Toward a Dialectical Conception of Imperiality: The Transitory (Heuristic) Nature of the Primacy of Analyses of Economies in World-Historical Social Science

Mohammad H. Tamdgidi published the refereed article titled “Toward a Dialectical Conception of Imperiality: The Transitory (Heuristic) Nature of the Primacy of Analyses of Economies in World-Historical Social Science,” in Review (Journal of the Fernand Braudel Center for the Study of Economies, Historical Systems, and Civilizations), vol. XXIX, issue 4, 2006:291-328. This article is based on an excerpt from Tamdgidi’s doctoral dissertation titled “Mysticism and Utopia: Towards the Sociology of Self-Knowledge and Human Architecture (A Study in Marx, Gurdjieff, and Mannheim), defended and deposited at Binghamton University (SUNY) in 2002. A draft of this article had been published as a working paper titled “The Dialectics of World-History: A Guiding Thread,” in Human Architecture: Journal of the Sociology of Self-Knowledge, vol. I, issue 2, Fall 2002, pp. 109-134.

This article aims to tentatively illustrate, by way of advancing a nonreductive dialectical conception of history of imperiality in contrast to materialist approaches, both the relative historical validity and the transitory (heuristic) nature of the primacy of economies and their analyses in world-historical social science. The dialecticity of the conception allows for politics, culture, and economy to have similarly played primary parts in the rise of distinct forms of imperiality in world-history corresponding to ancient, medieval, and modern historical eras across multiple, but increasingly synchronous and convergent, regional trajectories. The nonreductive dialectical mode of analysis reverses and relativizes the taken-for-granted universalistic modes of analysis of imperialism in terms of class, allowing for considerations of political domination, cultural conversion, and economic exploitation as historical forms of deepening imperial practice violating self-determining modes of human organization and development. Power-, status-, and class-based relations and stratifications are thereby reinterpreted as distinct forms of imperial practice which now assumes a substantively generative position vis-á-vis those structural forms. The notion of “imperiality” (in contrast to “imperialism”) is used to denote both the macro-structural and the micro, intra/interpersonal, dynamics of the historical phenomena still shaping our everyday lives. The proposed mode of analysis provides new reasons for deconstructing universally economistic paths of entry into hitherto “transition debates” in favor of more contingent, historicized, and dialectical interpretations of the rise of the modern world-system and more proactive, creative, and utopistic endeavors in favor of non-imperial world-systems.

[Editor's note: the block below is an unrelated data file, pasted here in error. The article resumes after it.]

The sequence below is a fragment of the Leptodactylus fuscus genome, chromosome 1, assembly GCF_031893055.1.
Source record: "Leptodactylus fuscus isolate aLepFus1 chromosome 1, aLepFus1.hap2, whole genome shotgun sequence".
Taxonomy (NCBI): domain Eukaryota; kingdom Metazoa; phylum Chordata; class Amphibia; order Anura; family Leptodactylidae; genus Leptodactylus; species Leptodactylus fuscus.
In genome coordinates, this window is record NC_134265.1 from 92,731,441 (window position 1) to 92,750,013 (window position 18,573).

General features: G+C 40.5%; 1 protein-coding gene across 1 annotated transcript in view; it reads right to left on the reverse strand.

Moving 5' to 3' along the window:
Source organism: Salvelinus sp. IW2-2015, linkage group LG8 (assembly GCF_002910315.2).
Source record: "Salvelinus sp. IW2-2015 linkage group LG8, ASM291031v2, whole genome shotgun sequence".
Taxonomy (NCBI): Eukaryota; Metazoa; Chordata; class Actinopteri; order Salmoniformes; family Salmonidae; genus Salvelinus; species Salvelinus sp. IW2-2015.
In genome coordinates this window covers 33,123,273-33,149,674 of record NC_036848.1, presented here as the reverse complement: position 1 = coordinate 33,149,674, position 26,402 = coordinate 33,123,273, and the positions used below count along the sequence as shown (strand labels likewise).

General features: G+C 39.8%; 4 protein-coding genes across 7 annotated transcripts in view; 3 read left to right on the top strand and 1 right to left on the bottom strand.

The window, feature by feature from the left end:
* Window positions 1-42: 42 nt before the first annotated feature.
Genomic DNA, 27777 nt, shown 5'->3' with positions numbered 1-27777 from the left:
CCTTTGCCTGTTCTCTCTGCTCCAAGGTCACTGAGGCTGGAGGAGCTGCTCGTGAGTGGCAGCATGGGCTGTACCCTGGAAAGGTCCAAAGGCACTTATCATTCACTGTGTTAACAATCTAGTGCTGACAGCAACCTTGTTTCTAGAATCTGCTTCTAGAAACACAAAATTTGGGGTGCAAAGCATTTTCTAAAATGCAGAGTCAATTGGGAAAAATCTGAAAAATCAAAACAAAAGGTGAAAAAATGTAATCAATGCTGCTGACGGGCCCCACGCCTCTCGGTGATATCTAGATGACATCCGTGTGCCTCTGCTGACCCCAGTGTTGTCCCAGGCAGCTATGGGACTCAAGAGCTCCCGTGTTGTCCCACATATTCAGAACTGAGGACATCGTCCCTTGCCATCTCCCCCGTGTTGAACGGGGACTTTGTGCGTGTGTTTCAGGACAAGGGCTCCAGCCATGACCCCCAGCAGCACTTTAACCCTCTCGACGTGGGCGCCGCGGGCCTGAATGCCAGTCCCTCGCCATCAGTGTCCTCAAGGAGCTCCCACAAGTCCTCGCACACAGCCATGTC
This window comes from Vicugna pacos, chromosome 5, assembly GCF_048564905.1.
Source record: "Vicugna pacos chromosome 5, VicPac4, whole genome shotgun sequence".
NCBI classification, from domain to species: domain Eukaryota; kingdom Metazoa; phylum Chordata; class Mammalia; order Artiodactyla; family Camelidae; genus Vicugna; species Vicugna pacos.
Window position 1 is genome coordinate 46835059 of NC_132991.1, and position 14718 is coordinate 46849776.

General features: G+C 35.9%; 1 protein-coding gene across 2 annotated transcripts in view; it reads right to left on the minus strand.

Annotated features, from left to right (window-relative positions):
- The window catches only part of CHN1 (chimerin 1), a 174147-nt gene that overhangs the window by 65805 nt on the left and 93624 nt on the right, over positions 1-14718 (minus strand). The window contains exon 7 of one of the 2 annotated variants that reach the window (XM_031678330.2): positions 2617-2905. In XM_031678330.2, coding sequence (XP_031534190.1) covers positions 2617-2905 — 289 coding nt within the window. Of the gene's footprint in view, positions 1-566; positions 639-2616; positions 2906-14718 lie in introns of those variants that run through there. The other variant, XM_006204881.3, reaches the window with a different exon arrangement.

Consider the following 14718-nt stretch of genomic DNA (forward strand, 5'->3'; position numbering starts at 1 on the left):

This journal article can be accessed here. The journal issue as part of which the article was published can be accessed here.